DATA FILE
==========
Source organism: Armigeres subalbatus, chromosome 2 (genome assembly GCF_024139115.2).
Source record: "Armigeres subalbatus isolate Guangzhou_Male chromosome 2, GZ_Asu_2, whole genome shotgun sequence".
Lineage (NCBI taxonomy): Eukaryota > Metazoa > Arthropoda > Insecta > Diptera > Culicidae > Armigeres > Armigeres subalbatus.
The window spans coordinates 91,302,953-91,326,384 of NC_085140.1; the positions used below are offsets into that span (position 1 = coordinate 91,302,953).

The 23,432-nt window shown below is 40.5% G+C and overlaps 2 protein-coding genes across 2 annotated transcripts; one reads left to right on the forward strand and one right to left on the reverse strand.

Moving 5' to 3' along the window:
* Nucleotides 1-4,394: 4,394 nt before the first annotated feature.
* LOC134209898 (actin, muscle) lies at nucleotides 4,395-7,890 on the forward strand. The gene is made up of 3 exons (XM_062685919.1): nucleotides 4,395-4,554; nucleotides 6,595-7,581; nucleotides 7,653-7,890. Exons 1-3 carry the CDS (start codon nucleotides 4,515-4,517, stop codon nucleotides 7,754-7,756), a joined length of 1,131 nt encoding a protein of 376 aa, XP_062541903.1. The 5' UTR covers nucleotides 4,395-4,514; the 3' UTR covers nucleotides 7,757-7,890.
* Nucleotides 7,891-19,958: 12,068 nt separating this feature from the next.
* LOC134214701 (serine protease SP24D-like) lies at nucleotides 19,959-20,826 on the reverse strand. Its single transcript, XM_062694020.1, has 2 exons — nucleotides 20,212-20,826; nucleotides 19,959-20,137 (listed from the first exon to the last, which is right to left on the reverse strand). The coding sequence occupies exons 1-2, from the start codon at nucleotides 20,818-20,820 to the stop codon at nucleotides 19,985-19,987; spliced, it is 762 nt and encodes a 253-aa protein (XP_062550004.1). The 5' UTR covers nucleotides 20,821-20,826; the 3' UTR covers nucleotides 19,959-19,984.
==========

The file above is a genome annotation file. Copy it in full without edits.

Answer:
Source organism: Armigeres subalbatus, chromosome 2 (genome assembly GCF_024139115.2).
Source record: "Armigeres subalbatus isolate Guangzhou_Male chromosome 2, GZ_Asu_2, whole genome shotgun sequence".
Lineage (NCBI taxonomy): Eukaryota > Metazoa > Arthropoda > Insecta > Diptera > Culicidae > Armigeres > Armigeres subalbatus.
The window spans coordinates 91,302,953-91,326,384 of NC_085140.1; the positions used below are offsets into that span (position 1 = coordinate 91,302,953).

The 23,432-nt window shown below is 40.5% G+C and overlaps 2 protein-coding genes across 2 annotated transcripts; one reads left to right on the forward strand and one right to left on the reverse strand.

Moving 5' to 3' along the window:
* Nucleotides 1-4,394: 4,394 nt before the first annotated feature.
* LOC134209898 (actin, muscle) lies at nucleotides 4,395-7,890 on the forward strand. The gene is made up of 3 exons (XM_062685919.1): nucleotides 4,395-4,554; nucleotides 6,595-7,581; nucleotides 7,653-7,890. Exons 1-3 carry the CDS (start codon nucleotides 4,515-4,517, stop codon nucleotides 7,754-7,756), a joined length of 1,131 nt encoding a protein of 376 aa, XP_062541903.1. The 5' UTR covers nucleotides 4,395-4,514; the 3' UTR covers nucleotides 7,757-7,890.
* Nucleotides 7,891-19,958: 12,068 nt separating this feature from the next.
* LOC134214701 (serine protease SP24D-like) lies at nucleotides 19,959-20,826 on the reverse strand. Its single transcript, XM_062694020.1, has 2 exons — nucleotides 20,212-20,826; nucleotides 19,959-20,137 (listed from the first exon to the last, which is right to left on the reverse strand). The coding sequence occupies exons 1-2, from the start codon at nucleotides 20,818-20,820 to the stop codon at nucleotides 19,985-19,987; spliced, it is 762 nt and encodes a 253-aa protein (XP_062550004.1). The 5' UTR covers nucleotides 20,821-20,826; the 3' UTR covers nucleotides 19,959-19,984.